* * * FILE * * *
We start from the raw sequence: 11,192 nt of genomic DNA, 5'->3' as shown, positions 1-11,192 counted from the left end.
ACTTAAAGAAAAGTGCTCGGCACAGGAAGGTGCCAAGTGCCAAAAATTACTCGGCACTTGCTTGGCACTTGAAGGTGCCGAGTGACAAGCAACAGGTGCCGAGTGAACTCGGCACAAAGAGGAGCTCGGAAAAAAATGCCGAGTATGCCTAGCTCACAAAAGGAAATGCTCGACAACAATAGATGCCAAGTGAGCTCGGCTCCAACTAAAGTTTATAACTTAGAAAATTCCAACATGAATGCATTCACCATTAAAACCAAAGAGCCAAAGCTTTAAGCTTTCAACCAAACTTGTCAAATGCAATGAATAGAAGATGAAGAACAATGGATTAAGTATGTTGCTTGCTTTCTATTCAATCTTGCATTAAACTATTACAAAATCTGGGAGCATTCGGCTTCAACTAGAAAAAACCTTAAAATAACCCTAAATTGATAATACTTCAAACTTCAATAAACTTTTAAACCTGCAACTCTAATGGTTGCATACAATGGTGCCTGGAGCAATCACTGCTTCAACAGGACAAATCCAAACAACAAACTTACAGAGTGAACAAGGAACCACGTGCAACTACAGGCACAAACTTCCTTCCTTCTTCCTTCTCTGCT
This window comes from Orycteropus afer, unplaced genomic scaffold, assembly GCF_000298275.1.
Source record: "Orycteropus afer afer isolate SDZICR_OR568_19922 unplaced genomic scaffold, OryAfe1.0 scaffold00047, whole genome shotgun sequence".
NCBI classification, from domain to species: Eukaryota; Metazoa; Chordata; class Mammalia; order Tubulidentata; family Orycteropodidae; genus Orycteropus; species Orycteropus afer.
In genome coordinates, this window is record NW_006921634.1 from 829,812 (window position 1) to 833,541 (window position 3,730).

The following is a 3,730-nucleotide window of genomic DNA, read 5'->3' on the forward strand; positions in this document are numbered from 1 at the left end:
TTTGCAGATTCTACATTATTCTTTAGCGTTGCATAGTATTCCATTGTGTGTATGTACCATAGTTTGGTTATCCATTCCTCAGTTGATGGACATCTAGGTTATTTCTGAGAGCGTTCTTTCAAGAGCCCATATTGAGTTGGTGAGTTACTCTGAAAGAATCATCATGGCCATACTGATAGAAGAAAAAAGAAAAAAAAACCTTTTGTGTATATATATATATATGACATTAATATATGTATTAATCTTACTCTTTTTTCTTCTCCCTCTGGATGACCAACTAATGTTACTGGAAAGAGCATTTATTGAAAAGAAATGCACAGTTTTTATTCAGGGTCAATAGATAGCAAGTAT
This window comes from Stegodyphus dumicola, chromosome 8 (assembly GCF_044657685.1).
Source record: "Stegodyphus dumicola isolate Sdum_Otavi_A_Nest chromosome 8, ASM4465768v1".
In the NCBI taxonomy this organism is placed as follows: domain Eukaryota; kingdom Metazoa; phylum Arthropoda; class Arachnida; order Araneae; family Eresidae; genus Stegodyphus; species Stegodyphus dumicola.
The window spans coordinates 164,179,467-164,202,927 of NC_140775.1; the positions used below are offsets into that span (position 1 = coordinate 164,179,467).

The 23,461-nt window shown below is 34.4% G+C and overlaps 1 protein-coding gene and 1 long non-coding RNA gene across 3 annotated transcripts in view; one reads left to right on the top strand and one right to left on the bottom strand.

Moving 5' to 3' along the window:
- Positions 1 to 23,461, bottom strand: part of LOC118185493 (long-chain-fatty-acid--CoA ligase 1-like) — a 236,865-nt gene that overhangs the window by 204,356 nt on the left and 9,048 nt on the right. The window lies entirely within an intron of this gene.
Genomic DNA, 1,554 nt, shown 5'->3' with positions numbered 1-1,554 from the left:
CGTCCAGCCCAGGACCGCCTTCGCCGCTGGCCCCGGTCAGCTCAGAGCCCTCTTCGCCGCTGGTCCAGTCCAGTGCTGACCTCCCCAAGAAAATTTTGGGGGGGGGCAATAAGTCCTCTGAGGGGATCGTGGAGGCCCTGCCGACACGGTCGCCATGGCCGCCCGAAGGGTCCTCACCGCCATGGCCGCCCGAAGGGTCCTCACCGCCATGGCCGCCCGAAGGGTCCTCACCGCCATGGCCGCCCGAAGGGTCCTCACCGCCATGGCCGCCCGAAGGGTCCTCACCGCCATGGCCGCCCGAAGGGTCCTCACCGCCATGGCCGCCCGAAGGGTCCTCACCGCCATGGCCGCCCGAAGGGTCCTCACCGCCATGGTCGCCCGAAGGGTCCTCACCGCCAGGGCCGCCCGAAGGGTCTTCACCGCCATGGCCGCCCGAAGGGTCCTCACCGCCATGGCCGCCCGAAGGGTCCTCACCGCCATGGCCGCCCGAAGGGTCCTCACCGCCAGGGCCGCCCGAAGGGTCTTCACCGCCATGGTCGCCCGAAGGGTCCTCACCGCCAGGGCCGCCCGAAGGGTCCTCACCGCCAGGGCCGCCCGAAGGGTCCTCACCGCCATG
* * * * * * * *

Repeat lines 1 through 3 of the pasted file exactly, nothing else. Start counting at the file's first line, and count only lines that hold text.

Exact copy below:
We start from the raw sequence: 11,192 nt of genomic DNA, 5'->3' as shown, positions 1-11,192 counted from the left end.
ACTTAAAGAAAAGTGCTCGGCACAGGAAGGTGCCAAGTGCCAAAAATTACTCGGCACTTGCTTGGCACTTGAAGGTGCCGAGTGACAAGCAACAGGTGCCGAGTGAACTCGGCACAAAGAGGAGCTCGGAAAAAAATGCCGAGTATGCCTAGCTCACAAAAGGAAATGCTCGACAACAATAGATGCCAAGTGAGCTCGGCTCCAACTAAAGTTTATAACTTAGAAAATTCCAACATGAATGCATTCACCATTAAAACCAAAGAGCCAAAGCTTTAAGCTTTCAACCAAACTTGTCAAATGCAATGAATAGAAGATGAAGAACAATGGATTAAGTATGTTGCTTGCTTTCTATTCAATCTTGCATTAAACTATTACAAAATCTGGGAGCATTCGGCTTCAACTAGAAAAAACCTTAAAATAACCCTAAATTGATAATACTTCAAACTTCAATAAACTTTTAAACCTGCAACTCTAATGGTTGCATACAATGGTGCCTGGAGCAATCACTGCTTCAACAGGACAAATCCAAACAACAAACTTACAGAGTGAACAAGGAACCACGTGCAACTACAGGCACAAACTTCCTTCCTTCTTCCTTCTCTGCT
This window comes from Orycteropus afer, unplaced genomic scaffold, assembly GCF_000298275.1.